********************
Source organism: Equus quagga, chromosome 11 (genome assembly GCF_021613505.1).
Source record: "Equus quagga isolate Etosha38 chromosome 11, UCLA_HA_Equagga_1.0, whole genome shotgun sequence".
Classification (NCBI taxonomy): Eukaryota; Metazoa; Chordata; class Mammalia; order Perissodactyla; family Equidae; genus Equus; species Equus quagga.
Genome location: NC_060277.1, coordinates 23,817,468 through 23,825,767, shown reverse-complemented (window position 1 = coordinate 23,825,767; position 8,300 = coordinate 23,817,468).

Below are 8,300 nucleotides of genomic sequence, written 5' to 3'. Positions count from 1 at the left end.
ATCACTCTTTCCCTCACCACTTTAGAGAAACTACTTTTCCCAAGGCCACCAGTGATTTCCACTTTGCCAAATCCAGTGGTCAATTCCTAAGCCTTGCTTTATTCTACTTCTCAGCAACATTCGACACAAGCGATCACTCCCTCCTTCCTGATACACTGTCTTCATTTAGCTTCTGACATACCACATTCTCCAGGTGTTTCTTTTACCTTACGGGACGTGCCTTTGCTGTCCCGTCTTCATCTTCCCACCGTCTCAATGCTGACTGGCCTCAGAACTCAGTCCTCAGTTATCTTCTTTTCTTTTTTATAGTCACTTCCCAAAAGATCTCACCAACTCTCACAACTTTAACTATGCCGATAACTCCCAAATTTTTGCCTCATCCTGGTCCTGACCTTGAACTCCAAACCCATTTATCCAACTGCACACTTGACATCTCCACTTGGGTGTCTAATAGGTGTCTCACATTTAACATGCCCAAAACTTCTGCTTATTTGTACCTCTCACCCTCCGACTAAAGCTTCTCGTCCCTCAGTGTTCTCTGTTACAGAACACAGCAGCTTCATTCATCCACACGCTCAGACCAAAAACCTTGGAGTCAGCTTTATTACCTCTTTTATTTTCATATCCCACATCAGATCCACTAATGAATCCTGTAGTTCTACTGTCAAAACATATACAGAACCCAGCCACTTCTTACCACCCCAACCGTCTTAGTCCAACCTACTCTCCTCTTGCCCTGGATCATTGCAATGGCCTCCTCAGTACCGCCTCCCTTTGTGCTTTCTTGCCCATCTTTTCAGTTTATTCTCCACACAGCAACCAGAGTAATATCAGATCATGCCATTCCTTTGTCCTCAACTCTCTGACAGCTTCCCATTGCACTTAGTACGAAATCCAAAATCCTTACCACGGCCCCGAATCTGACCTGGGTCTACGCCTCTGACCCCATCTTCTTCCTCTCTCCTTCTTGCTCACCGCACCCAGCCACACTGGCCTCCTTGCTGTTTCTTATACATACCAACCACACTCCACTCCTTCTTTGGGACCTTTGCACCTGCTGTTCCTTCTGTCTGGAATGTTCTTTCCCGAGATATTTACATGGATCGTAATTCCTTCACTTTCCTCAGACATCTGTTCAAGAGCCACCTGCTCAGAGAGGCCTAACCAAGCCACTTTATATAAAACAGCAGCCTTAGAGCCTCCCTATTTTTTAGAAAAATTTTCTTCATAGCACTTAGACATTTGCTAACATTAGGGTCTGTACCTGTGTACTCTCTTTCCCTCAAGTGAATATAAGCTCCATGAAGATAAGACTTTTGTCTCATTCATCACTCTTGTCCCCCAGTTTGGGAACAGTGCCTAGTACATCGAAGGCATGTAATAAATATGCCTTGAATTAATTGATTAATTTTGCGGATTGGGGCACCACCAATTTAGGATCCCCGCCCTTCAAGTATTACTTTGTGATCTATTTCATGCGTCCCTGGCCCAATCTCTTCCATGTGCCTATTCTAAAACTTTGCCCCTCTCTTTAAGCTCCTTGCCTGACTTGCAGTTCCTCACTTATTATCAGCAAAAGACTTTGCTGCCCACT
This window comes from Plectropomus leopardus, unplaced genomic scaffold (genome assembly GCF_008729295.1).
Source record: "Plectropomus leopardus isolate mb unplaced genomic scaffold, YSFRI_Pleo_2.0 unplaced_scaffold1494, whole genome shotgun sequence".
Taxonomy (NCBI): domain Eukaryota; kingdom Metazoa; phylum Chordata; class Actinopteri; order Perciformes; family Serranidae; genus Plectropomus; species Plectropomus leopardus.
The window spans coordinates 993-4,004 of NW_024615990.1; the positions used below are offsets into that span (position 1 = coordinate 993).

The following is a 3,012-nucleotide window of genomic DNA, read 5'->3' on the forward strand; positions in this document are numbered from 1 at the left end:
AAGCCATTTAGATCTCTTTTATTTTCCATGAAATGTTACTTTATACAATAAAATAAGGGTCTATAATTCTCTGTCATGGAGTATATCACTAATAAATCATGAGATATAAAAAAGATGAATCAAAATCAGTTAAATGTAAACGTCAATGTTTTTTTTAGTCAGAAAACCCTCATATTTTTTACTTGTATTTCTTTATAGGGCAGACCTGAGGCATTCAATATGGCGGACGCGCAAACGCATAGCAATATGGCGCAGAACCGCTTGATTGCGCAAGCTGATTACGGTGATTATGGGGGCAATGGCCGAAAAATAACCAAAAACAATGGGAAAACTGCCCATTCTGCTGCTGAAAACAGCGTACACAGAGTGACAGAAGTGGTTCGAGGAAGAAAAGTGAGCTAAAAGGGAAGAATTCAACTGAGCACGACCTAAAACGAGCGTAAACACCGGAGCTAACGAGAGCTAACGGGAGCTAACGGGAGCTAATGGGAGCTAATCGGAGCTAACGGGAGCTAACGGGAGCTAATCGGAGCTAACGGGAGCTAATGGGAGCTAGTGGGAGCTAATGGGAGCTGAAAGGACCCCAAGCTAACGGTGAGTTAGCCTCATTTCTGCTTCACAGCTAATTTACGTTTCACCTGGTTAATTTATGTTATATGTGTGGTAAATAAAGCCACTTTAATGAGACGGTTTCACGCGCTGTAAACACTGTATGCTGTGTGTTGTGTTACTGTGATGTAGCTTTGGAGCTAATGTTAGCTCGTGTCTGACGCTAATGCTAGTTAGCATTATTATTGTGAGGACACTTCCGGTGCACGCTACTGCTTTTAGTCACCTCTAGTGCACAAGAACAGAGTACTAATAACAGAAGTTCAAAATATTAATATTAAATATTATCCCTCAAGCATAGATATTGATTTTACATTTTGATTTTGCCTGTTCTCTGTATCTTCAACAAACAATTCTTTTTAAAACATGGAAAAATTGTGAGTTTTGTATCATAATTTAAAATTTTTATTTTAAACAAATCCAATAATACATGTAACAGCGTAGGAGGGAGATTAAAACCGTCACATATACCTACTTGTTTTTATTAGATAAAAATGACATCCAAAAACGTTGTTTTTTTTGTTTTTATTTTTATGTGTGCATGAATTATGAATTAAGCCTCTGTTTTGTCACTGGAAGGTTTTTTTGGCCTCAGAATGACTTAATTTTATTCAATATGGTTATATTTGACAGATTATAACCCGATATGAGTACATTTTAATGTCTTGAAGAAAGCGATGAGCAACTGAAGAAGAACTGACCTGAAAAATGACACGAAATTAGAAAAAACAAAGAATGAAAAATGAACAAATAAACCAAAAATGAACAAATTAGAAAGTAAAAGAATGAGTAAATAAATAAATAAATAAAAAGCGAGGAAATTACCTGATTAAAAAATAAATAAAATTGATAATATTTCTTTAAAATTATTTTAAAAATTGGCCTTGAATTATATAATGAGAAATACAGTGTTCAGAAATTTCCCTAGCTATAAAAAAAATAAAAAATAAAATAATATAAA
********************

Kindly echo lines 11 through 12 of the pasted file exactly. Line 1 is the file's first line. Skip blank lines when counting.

The following is a 3,012-nucleotide window of genomic DNA, read 5'->3' on the forward strand; positions in this document are numbered from 1 at the left end:
AAGCCATTTAGATCTCTTTTATTTTCCATGAAATGTTACTTTATACAATAAAATAAGGGTCTATAATTCTCTGTCATGGAGTATATCACTAATAAATCATGAGATATAAAAAAGATGAATCAAAATCAGTTAAATGTAAACGTCAATGTTTTTTTTAGTCAGAAAACCCTCATATTTTTTACTTGTATTTCTTTATAGGGCAGACCTGAGGCATTCAATATGGCGGACGCGCAAACGCATAGCAATATGGCGCAGAACCGCTTGATTGCGCAAGCTGATTACGGTGATTATGGGGGCAATGGCCGAAAAATAACCAAAAACAATGGGAAAACTGCCCATTCTGCTGCTGAAAACAGCGTACACAGAGTGACAGAAGTGGTTCGAGGAAGAAAAGTGAGCTAAAAGGGAAGAATTCAACTGAGCACGACCTAAAACGAGCGTAAACACCGGAGCTAACGAGAGCTAACGGGAGCTAACGGGAGCTAATGGGAGCTAATCGGAGCTAACGGGAGCTAACGGGAGCTAATCGGAGCTAACGGGAGCTAATGGGAGCTAGTGGGAGCTAATGGGAGCTGAAAGGACCCCAAGCTAACGGTGAGTTAGCCTCATTTCTGCTTCACAGCTAATTTACGTTTCACCTGGTTAATTTATGTTATATGTGTGGTAAATAAAGCCACTTTAATGAGACGGTTTCACGCGCTGTAAACACTGTATGCTGTGTGTTGTGTTACTGTGATGTAGCTTTGGAGCTAATGTTAGCTCGTGTCTGACGCTAATGCTAGTTAGCATTATTATTGTGAGGACACTTCCGGTGCACGCTACTGCTTTTAGTCACCTCTAGTGCACAAGAACAGAGTACTAATAACAGAAGTTCAAAATATTAATATTAAATATTATCCCTCAAGCATAGATATTGATTTTACATTTTGATTTTGCCTGTTCTCTGTATCTTCAACAAACAATTCTTTTTAAAACATGGAAAAATTGTGAGTTTTGTATCATAATTTAAAATTTTTATTTTAAACAAATCCAATAATACATGTAACAGCGTAGGAGGGAGATTAAAACCGTCACATATACCTACTTGTTTTTATTAGATAAAAATGACATCCAAAAACGTTGTTTTTTTTGTTTTTATTTTTATGTGTGCATGAATTATGAATTAAGCCTCTGTTTTGTCACTGGAAGGTTTTTTTGGCCTCAGAATGACTTAATTTTATTCAATATGGTTATATTTGACAGATTATAACCCGATATGAGTACATTTTAATGTCTTGAAGAAAGCGATGAGCAACTGAAGAAGAACTGACCTGAAAAATGACACGAAATTAGAAAAAACAAAGAATGAAAAATGAACAAATAAACCAAAAATGAACAAATTAGAAAGTAAAAGAATGAGTAAATAAATAAATAAATAAAAAGCGAGGAAATTACCTGATTAAAAAATAAATAAAATTGATAATATTTCTTTAAAATTATTTTAAAAATTGGCCTTGAATTATATAATGAGAAATACAGTGTTCAGAAATTTCCCTAGCTATAAAAAAAATAAAAAATAAAATAATATAAA